At TheGloss, we’re into bias. We like dissent. And we’re down with conflicting opinions. We also dig on people who have different positions and politics and who own them.

      Off to my Young Republicans meeting!

    • MR

      Yes, economic democracy – and to achieve it one must first not live above their means. Wealth means ownership. No wealth than no ownership. I have always lived below my means and invested the difference. My goal, starting 20 years ago, was to one day have my investments grow to a size where combined they would generate an income equal to my job income. I achieved that about a year and a half ago, and had a great 12 months starting mid year last year where the return on my investments was more than triple my job income. Now anybody can do this, it just takes the discipline, in my case over a 20 year period, to not live above your means. Now I own of piece of Wall St; it doesn’t own me.

  • Jinx

    Wonderful article.

    I’m a first-generation immigrant from a poor third-world country (so…99%?). But I’m part of the 1% very privileged, rich minority who could actually afford to come to the US and go to university here. While my chosen career isn’t likely to make me much money (I’m studying to be a therapist), I plan to take over my parents’ business. Then once I’m rich and powerful, I can send scholarships and kittens to little girls in my country.

    • Jennifer Dziura

      I just noticed the “scholarships and kittens” in this comment, and thus I wanted to share my love of this comment.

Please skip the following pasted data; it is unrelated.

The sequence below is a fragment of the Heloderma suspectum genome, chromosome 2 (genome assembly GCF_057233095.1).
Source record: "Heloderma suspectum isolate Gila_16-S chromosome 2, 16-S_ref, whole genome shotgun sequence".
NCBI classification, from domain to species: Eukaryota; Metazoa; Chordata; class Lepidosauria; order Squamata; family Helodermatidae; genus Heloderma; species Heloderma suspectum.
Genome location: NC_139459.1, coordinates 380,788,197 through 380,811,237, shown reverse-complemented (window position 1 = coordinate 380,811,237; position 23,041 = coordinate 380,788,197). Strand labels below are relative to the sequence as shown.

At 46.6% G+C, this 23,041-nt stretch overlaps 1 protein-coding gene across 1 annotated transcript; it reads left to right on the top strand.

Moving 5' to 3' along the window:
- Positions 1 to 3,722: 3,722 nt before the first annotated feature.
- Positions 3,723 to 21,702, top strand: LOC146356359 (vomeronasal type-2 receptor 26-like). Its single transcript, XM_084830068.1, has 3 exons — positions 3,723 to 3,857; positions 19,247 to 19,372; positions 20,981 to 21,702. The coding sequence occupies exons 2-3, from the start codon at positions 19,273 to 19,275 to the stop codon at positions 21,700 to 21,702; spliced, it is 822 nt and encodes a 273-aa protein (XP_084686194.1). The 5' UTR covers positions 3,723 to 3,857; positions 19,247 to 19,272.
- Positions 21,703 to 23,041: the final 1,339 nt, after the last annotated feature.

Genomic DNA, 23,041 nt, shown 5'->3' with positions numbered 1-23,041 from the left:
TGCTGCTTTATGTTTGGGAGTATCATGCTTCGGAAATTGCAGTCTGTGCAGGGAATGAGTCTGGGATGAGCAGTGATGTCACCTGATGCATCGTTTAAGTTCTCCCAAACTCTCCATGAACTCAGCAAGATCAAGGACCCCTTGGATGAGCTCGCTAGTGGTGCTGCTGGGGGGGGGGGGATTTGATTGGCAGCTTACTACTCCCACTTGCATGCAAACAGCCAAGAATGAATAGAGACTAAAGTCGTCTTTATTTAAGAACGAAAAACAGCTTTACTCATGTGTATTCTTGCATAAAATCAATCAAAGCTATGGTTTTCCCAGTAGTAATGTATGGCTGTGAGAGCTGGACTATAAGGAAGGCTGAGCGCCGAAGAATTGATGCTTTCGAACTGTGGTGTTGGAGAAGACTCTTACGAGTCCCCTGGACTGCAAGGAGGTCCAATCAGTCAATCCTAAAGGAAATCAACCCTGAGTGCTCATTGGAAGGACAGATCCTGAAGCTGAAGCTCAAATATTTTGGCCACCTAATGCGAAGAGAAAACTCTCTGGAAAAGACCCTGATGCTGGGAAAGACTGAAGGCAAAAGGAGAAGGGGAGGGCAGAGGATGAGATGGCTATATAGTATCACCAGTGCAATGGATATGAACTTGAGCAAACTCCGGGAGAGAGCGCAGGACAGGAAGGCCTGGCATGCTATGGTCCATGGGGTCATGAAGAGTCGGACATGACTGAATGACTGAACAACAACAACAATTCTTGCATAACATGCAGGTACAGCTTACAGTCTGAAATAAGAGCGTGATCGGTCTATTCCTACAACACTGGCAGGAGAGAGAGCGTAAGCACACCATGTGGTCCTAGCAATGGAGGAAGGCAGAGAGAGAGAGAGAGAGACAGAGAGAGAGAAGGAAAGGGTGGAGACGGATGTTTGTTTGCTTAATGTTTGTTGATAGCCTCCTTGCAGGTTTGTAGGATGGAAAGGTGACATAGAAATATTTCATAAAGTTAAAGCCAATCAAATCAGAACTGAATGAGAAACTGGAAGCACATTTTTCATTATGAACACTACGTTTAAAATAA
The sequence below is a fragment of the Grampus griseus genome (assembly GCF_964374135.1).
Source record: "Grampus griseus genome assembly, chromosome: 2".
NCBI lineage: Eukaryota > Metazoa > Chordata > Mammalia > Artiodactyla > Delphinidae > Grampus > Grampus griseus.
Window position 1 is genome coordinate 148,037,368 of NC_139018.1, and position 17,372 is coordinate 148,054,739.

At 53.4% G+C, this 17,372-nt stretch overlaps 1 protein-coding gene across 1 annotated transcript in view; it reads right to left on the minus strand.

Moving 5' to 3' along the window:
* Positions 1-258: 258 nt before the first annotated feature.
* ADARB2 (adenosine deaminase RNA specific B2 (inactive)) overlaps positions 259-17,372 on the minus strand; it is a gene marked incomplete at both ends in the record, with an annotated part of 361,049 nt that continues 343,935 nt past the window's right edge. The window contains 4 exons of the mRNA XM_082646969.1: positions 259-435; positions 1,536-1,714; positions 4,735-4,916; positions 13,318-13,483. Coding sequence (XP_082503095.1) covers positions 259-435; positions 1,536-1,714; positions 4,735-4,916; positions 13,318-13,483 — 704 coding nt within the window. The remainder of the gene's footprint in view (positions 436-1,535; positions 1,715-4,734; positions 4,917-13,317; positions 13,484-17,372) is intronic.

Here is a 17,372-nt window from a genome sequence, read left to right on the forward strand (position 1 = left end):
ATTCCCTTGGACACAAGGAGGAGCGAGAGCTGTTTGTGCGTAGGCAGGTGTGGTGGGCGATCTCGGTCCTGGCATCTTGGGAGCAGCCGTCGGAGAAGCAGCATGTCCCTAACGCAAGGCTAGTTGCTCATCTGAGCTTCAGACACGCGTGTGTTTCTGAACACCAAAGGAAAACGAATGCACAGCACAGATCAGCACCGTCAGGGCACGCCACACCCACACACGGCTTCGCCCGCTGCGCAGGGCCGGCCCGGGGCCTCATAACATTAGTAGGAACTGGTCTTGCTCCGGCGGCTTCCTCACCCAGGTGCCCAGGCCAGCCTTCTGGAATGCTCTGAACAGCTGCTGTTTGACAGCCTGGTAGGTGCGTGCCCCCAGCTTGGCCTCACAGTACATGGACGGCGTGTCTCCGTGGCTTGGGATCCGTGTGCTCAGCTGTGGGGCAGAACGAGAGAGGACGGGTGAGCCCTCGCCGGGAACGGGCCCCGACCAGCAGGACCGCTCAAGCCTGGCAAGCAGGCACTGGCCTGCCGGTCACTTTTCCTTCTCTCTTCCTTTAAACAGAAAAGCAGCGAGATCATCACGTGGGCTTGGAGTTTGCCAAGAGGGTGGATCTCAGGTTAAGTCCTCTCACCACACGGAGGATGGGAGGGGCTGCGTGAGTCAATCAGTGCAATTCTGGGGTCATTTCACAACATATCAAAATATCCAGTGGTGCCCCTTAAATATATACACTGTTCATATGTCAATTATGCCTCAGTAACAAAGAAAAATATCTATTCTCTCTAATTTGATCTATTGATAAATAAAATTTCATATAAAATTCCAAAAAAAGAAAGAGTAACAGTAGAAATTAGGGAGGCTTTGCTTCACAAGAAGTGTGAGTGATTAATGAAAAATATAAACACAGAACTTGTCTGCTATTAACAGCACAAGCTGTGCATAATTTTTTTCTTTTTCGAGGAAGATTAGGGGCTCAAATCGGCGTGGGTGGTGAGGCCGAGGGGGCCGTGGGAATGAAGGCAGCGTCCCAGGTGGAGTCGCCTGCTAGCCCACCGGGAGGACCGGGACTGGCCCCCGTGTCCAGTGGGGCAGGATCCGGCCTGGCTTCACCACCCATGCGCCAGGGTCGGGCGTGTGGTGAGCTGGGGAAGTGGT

Jen

  • Genevieve

    I love the point about the activists, for the most part, having at least some college experience and a stable home to go back to if the protest gets tiring. I believe that the entire Occupy movement is a great example of poor allyship at its finest. Wouldn’t it be messed up to see a civil rights march led by whites? Why does this “class uprising” consist of people who have the leisure time (and expensive camping equipment/outerwear) to spend weeks speaking on behalf of the working class?
    Being an ally means letting the oppressed lead, for a change. Offering support and hard work where needed, but not insisting that their voices be the main ones. I believe that the class system in this country is pretty messed up, but I do not believe that it can be fixed by a scrappy group of (mostly) young, middle class whites yelling their own opinions about the matter.

    • Keely

      In fairness, a lot of the people who went to Occupy had the “leisure time” because they had no jobs because they’d been fired–or had just graduated–and couldn’t find anything in this economy. And I believe those who had (or could afford to buy) camping equipment shared it with those who didn’t (including the homeless).

    • Cassie

      I don’t know if you’re part of the generation that came of age under Bush. A lot of us did the two to four years of college thing, only to find out that the economy was now demanding four minimum, ideally a M.x. degree. This was for barely-a-living-wage work. The bar got moved while we were listening to outdated career advice in high school and college. This is partly why I’d like to become a guidance counselor: someone’s got to move with the bar. At least by the time Obama took office, parents knew their kids were going to have difficulties establishing themselves, and those kids will be able to plan accordingly. We couldn’t. So a lot of us do have an anomalous amount of free time on our hands, and some are using it to protest. Sure beats lying around watching daytime television.